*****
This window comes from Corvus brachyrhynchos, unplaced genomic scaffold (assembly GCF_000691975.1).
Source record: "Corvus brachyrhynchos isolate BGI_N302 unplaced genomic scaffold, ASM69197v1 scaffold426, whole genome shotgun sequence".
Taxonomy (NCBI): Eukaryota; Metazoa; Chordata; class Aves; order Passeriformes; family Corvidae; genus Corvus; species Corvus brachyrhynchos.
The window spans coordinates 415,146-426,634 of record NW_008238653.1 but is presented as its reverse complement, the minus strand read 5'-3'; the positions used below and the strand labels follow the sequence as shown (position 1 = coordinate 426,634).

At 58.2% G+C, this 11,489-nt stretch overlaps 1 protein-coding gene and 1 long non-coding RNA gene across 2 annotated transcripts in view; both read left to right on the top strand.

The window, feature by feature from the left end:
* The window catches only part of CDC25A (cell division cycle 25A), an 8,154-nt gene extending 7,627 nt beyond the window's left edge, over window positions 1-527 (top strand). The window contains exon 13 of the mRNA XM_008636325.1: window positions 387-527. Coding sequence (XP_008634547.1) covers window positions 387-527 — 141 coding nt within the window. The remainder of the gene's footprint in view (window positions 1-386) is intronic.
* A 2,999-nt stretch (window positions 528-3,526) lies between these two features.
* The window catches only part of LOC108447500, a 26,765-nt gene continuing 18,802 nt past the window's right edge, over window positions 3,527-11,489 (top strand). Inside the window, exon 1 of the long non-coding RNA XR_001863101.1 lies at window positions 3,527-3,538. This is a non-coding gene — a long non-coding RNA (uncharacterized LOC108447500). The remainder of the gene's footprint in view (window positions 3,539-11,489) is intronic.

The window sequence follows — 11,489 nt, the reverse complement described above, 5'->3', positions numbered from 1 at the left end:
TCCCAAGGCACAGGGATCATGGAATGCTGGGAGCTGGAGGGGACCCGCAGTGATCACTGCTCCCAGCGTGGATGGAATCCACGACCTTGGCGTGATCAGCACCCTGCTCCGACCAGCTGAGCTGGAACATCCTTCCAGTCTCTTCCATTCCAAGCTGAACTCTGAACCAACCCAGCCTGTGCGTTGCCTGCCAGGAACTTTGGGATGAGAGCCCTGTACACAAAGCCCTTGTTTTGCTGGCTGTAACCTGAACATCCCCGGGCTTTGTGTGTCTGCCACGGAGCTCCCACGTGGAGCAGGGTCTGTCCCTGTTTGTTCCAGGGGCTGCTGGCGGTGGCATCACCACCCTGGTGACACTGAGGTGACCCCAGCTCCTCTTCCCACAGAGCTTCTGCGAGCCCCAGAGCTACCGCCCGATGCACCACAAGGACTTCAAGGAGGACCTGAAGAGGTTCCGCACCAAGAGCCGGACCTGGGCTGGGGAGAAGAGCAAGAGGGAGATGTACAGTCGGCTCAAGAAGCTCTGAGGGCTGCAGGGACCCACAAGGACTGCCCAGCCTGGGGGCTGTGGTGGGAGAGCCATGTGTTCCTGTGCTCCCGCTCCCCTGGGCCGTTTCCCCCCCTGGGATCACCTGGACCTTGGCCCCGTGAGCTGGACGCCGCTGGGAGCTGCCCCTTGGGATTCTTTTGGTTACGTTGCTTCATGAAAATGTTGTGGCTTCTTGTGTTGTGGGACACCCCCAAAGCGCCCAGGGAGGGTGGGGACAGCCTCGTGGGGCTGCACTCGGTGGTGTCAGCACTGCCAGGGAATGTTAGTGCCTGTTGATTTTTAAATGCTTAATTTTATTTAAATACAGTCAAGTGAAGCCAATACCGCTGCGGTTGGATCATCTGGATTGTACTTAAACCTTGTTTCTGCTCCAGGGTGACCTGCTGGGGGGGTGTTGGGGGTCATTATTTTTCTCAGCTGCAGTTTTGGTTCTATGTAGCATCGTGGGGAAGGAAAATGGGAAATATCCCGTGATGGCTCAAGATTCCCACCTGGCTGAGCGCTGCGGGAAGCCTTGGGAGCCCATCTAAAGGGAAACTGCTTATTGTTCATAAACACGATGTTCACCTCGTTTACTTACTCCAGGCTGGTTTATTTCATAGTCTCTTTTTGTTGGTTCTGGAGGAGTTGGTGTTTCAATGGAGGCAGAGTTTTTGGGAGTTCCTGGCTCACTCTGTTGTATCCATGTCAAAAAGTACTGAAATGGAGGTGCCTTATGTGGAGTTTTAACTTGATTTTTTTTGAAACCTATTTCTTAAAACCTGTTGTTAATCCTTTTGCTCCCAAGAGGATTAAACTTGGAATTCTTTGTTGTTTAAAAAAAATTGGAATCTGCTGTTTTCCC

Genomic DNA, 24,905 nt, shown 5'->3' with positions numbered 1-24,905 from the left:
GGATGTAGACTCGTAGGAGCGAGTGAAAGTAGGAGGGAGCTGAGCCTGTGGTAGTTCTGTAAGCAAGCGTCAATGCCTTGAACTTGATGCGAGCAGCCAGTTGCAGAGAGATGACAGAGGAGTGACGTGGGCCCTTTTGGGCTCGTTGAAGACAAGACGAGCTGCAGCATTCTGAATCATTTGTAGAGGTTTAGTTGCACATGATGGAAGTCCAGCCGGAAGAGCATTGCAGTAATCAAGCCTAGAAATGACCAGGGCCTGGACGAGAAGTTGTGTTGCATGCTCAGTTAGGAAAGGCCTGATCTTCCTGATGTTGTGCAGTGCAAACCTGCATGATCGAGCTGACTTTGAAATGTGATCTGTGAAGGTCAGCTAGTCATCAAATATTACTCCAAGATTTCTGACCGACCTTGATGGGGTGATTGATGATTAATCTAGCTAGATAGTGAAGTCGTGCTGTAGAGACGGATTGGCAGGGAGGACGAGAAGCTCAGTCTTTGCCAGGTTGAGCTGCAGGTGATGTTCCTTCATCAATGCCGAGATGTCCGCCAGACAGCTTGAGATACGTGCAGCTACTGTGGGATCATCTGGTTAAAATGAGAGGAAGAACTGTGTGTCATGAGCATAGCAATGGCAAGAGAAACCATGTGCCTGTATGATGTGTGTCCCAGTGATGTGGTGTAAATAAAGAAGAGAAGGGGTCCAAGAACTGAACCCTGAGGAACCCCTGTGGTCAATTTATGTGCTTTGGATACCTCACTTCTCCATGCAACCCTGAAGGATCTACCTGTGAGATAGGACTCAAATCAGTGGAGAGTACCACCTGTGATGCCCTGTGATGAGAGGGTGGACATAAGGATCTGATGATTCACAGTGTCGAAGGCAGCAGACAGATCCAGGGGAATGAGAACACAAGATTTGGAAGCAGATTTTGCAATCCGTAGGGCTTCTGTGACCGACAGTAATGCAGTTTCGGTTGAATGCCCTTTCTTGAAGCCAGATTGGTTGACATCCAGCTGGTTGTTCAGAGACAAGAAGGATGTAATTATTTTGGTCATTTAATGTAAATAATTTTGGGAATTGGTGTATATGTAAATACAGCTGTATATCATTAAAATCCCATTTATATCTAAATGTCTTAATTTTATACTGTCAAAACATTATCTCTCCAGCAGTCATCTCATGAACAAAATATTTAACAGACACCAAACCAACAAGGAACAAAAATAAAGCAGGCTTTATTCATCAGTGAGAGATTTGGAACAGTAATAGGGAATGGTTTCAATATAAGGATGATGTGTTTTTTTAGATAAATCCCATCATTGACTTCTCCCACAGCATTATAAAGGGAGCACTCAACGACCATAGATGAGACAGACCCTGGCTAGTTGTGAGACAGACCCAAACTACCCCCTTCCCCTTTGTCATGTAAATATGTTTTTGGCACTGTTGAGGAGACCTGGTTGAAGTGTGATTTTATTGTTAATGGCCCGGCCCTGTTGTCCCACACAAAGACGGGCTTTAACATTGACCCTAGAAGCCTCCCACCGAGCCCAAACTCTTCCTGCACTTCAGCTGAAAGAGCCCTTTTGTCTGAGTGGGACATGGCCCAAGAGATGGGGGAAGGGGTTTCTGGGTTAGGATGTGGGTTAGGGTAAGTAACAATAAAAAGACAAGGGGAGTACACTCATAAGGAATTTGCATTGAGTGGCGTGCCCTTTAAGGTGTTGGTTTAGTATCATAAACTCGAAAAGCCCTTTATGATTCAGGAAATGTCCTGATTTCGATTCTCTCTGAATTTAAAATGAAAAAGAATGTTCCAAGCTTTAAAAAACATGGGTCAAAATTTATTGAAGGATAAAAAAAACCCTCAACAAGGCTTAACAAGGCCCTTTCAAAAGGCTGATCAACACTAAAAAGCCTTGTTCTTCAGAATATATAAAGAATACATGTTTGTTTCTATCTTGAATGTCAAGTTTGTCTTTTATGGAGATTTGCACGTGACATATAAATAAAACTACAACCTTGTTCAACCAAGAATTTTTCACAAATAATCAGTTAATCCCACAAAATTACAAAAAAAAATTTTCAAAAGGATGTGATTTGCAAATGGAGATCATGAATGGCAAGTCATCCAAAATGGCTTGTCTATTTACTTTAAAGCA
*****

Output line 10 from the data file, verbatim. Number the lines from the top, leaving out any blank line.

The window sequence follows — 11,489 nt, the reverse complement described above, 5'->3', positions numbered from 1 at the left end: